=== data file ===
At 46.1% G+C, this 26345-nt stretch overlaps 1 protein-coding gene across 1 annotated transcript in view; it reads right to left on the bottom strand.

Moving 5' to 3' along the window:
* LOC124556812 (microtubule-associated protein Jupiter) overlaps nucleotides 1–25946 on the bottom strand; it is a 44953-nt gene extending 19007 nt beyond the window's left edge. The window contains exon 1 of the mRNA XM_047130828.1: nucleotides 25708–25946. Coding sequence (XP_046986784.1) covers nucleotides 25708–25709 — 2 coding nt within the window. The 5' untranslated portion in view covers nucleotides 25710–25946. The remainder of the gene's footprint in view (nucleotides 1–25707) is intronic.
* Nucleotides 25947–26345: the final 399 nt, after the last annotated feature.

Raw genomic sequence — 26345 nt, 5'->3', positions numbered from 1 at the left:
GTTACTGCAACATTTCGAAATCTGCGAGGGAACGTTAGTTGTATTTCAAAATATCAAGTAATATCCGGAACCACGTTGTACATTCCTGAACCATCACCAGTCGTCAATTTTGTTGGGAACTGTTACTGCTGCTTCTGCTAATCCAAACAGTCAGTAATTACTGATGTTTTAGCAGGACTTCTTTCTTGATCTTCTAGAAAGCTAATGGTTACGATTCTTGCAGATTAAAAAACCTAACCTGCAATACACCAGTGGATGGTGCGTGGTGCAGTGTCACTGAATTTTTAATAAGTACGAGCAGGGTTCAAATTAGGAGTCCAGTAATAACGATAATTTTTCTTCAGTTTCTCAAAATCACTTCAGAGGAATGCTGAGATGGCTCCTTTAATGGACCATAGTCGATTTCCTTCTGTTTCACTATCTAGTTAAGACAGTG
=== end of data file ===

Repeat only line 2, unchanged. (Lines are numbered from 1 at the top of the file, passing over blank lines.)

Moving 5' to 3' along the window: